The White Cottage


“I Heard a thousand blended notes …” (Wordsworth)

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Another glorious day in the Lake District. Down for one of the best breakfasts we’ve had – homemade and award-winning marmalade and jams by the owners, free range eggs, homemade bread and fresh hand-tied Cumberland sausage, Scotch pancakes, English Short Back Bacon and more – in a quaint and warm little dining room. The charm was beyond our expectations.

With a good breakfast in our bellies we were then off on our first day’s adventure. We drove north to Keswick hoping to have a look at the James Bond museum and the home of the original pencil. The drive was mostly along a secondary highway but it soon began to wind in and around up and down a smaller roadway through woodlands, fields laden with sheep and stone cottages so close to the road we felt like we could have opened their front door! Once again in awe of the scenery we arrived at Keswick and after finding the Bond Museum we were disappointed – it was closed. We then pulled in behind the Pencil Museum which looked to be more for the younger set and thus we decided to drive on.

We then decided to drive further North to Cockermouth, the birthplace of William Wordsworth. Arriving at another little stone-built village, we soon found a parking spot and walked down the high street towards the Wordsworth home and another disappointment – closed! The house, however, being quite an imposing building we still managed to take a couple of photos over the high stone wall and gates. We then wandered back towards where our car was parked and decided to stop for a drink and snack for our lunch. We walked into one of the every-popular bakeries that line almost every high street in this country, and ordered a drink, a chocolate cupcake (moi!) and a fruit-filled square for Nat. The cupcake was gorgeous and delicious and I’m so sorry I didn’t take a couple more for back at our room.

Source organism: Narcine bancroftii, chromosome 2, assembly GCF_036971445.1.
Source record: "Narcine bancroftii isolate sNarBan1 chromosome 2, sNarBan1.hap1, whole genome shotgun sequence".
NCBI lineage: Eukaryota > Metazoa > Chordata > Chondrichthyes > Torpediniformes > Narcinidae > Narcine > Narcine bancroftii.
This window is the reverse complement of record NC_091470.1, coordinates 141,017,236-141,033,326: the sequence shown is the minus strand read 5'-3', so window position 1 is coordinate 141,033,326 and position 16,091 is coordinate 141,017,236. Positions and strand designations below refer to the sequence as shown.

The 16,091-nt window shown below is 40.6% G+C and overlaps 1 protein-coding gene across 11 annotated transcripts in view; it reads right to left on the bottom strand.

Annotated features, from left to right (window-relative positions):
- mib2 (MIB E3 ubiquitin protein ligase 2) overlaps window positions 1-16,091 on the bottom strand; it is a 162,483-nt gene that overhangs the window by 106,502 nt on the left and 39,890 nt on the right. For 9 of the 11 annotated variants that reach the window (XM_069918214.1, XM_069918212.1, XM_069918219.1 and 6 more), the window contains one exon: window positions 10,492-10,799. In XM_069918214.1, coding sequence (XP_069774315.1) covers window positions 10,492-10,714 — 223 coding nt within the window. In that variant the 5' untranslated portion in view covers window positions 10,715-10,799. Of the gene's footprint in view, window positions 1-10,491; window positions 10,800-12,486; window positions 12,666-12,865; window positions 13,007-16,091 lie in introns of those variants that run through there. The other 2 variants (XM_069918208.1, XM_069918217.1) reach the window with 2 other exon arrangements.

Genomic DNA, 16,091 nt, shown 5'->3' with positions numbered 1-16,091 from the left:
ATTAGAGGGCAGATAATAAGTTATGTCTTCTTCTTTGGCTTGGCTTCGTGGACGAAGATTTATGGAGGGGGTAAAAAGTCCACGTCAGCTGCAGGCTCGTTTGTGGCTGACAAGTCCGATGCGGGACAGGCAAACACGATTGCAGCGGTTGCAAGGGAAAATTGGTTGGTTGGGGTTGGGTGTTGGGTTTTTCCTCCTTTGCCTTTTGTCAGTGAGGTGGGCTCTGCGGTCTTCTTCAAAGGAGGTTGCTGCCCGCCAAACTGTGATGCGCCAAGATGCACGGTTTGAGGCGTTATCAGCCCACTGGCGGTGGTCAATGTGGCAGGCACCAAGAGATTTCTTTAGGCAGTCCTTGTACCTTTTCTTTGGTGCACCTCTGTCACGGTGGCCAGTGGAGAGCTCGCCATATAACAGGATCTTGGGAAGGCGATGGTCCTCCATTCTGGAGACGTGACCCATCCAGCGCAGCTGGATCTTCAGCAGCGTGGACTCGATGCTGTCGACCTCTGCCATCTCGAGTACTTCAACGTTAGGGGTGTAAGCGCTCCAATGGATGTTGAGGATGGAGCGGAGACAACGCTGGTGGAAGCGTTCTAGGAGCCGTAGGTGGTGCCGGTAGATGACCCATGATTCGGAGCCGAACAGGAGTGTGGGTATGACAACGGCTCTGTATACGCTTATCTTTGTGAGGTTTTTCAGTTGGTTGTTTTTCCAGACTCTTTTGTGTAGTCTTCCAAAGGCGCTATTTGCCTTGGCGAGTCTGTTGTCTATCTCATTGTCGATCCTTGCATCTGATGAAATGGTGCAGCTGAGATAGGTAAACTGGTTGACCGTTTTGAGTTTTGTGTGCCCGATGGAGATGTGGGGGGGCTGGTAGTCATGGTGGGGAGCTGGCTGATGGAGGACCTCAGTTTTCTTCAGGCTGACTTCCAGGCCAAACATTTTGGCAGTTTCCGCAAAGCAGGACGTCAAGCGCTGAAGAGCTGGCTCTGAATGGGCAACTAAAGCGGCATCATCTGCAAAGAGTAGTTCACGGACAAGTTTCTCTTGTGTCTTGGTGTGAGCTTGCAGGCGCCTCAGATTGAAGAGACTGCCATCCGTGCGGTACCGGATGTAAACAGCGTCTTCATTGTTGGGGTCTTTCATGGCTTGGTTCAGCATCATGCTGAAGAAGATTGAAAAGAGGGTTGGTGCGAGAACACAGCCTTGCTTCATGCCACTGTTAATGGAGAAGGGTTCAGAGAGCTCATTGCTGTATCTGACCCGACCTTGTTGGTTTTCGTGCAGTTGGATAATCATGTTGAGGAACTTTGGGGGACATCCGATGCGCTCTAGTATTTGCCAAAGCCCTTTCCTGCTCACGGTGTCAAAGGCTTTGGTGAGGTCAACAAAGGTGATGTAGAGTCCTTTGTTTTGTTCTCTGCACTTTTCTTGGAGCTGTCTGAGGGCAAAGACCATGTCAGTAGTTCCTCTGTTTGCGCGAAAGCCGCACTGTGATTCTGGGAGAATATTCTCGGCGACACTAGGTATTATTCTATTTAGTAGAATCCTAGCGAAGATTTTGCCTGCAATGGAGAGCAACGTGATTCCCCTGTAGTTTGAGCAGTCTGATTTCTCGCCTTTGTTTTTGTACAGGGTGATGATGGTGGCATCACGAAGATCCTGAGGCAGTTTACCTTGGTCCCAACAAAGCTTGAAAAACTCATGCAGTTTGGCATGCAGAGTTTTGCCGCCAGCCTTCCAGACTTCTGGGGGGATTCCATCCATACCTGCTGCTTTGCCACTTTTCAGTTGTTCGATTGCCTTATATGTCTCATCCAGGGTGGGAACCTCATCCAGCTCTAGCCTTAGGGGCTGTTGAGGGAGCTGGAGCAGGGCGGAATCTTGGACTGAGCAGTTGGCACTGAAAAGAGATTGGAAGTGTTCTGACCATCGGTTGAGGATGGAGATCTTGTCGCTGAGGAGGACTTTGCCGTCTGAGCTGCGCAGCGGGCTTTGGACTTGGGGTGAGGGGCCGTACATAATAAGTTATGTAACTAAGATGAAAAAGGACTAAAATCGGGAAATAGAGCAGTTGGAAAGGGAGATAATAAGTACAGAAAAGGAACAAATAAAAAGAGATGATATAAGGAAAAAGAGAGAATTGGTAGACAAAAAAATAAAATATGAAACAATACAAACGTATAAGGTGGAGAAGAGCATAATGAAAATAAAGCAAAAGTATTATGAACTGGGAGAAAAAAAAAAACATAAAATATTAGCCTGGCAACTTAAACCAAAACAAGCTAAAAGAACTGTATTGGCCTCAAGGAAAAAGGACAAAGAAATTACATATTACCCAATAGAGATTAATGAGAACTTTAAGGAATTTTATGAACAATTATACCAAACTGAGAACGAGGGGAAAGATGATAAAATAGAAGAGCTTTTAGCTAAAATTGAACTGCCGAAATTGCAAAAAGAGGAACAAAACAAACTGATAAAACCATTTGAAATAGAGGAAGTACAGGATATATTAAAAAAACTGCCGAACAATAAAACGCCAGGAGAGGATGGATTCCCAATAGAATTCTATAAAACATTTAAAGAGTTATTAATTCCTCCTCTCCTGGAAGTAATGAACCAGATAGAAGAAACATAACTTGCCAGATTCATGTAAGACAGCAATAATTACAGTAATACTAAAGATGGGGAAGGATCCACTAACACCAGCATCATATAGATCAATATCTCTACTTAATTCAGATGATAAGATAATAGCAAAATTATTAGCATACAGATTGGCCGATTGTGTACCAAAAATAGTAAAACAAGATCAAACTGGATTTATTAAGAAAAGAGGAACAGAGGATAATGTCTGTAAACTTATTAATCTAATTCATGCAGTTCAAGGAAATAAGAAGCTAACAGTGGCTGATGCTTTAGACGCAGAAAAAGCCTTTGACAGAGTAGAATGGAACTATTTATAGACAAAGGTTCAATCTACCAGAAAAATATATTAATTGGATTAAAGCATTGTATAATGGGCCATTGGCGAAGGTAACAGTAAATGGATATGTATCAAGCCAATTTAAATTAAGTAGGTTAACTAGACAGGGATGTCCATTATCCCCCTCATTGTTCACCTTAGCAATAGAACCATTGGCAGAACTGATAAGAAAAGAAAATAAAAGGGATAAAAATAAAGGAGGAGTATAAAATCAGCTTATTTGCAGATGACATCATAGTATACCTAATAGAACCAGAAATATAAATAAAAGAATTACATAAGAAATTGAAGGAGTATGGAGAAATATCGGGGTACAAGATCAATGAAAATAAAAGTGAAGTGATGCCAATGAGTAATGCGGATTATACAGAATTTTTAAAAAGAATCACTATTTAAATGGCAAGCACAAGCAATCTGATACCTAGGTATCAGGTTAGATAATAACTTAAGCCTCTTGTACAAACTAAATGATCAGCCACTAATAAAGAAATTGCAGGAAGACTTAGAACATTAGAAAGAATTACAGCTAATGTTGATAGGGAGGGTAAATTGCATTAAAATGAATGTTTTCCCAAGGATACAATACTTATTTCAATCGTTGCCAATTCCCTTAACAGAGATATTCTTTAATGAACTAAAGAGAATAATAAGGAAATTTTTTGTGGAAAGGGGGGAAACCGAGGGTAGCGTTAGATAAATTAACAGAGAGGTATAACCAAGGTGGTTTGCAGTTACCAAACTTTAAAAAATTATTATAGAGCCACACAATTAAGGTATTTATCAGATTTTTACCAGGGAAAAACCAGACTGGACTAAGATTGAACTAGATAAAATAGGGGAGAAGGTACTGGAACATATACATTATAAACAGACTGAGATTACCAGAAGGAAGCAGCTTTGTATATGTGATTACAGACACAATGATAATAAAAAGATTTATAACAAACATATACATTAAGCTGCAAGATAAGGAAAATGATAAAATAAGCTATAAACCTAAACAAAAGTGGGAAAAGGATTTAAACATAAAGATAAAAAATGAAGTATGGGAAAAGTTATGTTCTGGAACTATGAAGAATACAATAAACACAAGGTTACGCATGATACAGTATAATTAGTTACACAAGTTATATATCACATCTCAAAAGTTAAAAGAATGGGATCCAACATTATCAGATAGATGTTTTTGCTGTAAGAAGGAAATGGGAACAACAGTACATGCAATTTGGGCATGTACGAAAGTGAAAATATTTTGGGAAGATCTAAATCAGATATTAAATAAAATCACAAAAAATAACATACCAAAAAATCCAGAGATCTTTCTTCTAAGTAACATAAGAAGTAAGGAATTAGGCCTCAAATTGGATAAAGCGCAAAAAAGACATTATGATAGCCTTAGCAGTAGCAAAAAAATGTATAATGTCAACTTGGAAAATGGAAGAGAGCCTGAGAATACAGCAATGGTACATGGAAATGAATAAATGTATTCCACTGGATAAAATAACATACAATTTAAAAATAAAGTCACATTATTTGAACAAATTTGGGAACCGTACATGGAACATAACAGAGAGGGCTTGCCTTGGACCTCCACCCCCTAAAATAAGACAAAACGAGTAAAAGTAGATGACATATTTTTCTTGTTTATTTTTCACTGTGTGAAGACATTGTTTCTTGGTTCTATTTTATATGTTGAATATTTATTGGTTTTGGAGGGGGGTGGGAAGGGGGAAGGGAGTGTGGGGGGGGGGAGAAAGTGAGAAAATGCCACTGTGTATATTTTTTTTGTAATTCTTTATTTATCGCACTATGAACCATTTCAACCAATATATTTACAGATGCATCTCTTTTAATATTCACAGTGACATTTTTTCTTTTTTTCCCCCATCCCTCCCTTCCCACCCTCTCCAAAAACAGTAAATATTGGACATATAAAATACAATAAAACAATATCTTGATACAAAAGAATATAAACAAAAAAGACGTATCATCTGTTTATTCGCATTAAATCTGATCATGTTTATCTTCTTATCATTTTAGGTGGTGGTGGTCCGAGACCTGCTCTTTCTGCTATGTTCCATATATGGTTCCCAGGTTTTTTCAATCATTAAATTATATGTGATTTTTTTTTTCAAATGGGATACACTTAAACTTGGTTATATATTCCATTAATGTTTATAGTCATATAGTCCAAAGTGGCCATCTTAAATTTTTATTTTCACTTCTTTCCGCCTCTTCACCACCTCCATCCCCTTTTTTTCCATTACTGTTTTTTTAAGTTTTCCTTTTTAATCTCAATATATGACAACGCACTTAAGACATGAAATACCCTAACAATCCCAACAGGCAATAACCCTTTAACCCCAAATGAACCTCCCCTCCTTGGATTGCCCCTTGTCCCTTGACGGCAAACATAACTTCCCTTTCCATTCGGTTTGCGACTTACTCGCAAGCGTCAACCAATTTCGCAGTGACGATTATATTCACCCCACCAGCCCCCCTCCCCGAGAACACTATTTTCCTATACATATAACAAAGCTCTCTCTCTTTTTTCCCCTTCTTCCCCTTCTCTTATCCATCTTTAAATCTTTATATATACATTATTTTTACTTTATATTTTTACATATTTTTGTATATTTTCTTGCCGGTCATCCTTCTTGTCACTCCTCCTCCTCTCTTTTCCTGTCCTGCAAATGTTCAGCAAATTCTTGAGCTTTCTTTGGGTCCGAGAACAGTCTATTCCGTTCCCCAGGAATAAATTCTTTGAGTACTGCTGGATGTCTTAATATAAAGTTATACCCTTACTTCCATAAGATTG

William Wordsworth Family Home – Cocerkmouth, Lake District, England

After making more decisions as to where to go next, we decided to head back toward Windermere but do the little stops along the way, such as Dove Cottage (another Wordsworth home), near Grasmere, and any place else that strikes our fancy. We were still early into the day and decided to take our time driving home.

Once we arrived at Dove Cottage, we were in awe again! Just paying 1 Pd for the parking we were able to walk about the small stone cottages wherein Wordsworth’s little white cottage stood amongst. We couldn’t take enough pictures! Everywhere we looked, up and down the little lane way, while peeking in wherever we could, we snapped away all the while avoiding Japanese tourists that snapped away faster than a speeding bullet. I’m thinking our pictures were a little boring next to theirs’, with each and every one of them taking pictures of each of the others while standing in front of each and every building!

Wordsworth “Dove Cottage”

At Dove Cottage, there was also a stone building with sign saying “Shelley Ghost” (Mary Shelley, author of “Frankenstein”), but with no connection to Wordsworth. Unsure of the story behind this Ghost, and not being a place where she resided, we decided not to pay the fee to check it out.